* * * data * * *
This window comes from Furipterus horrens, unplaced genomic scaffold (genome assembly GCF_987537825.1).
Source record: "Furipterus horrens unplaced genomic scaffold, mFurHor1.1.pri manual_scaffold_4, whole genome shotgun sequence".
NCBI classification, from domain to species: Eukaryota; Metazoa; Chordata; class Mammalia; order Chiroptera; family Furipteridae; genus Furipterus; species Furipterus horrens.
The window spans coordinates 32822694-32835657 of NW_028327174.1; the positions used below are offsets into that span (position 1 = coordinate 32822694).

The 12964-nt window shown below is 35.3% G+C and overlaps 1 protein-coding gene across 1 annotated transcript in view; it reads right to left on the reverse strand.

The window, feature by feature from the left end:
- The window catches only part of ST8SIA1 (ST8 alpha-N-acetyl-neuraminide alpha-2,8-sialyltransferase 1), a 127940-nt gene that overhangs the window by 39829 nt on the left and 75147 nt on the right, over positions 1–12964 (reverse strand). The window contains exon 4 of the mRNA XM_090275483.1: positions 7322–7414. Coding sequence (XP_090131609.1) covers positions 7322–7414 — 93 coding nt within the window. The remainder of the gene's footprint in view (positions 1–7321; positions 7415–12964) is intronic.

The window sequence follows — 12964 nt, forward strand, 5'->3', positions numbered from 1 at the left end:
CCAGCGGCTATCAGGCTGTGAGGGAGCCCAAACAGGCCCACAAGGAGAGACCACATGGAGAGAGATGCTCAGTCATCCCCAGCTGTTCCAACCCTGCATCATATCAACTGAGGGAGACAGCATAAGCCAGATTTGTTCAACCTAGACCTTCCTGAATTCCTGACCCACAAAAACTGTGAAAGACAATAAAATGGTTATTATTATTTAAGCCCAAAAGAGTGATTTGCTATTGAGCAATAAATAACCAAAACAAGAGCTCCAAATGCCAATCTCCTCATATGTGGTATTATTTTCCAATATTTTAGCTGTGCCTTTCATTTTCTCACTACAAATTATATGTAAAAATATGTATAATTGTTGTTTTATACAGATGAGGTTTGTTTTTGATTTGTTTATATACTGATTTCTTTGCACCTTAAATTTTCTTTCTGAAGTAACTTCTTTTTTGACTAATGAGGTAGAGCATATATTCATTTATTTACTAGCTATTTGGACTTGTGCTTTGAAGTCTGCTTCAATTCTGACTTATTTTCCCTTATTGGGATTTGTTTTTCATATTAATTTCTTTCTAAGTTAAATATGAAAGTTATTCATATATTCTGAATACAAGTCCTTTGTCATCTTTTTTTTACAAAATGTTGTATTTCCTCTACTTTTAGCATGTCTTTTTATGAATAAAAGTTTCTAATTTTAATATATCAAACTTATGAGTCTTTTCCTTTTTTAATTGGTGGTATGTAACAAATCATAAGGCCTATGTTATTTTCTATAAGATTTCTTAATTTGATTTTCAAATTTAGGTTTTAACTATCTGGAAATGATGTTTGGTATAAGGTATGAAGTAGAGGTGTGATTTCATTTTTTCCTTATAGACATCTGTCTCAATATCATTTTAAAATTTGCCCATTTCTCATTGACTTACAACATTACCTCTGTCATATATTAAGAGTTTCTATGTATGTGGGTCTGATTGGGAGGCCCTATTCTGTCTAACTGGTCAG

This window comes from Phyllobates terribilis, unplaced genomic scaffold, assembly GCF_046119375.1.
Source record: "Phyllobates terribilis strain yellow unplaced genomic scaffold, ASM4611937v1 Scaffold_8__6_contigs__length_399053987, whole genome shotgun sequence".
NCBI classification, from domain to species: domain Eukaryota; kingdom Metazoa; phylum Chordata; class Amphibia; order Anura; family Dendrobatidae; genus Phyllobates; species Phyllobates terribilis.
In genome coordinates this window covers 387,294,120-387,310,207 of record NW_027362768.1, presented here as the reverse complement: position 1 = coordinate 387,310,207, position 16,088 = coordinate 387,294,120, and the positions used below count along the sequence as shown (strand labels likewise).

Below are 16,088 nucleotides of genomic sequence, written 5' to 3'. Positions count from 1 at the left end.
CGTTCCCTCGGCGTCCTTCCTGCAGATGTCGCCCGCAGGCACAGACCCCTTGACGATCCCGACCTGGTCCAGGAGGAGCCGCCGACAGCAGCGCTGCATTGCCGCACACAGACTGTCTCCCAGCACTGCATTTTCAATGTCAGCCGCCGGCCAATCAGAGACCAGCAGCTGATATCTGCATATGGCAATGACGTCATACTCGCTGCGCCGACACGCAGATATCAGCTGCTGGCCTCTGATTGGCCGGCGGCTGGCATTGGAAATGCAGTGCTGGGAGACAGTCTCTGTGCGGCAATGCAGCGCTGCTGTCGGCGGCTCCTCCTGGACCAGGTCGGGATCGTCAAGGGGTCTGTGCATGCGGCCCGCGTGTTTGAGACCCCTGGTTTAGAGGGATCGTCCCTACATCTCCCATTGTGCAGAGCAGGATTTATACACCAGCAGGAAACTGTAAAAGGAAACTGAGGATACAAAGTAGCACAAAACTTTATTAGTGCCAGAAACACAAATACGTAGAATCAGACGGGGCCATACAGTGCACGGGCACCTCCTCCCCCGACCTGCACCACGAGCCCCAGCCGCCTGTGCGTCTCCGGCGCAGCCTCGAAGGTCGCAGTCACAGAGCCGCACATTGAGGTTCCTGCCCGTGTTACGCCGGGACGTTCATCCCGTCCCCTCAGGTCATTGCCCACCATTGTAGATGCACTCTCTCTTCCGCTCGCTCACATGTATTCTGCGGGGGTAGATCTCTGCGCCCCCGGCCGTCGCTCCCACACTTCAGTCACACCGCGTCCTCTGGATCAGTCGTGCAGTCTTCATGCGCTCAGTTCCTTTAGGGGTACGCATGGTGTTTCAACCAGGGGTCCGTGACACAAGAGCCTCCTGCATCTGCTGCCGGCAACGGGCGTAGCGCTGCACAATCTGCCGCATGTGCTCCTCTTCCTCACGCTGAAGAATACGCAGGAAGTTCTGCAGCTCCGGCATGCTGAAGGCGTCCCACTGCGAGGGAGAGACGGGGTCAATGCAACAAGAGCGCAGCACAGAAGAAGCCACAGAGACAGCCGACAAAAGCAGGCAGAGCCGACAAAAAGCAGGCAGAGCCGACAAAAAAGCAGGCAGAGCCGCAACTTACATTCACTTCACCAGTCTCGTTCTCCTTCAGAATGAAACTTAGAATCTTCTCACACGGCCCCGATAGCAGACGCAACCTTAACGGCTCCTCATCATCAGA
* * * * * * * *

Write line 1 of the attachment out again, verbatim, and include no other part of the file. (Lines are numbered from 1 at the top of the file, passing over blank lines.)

This window comes from Furipterus horrens, unplaced genomic scaffold (genome assembly GCF_987537825.1).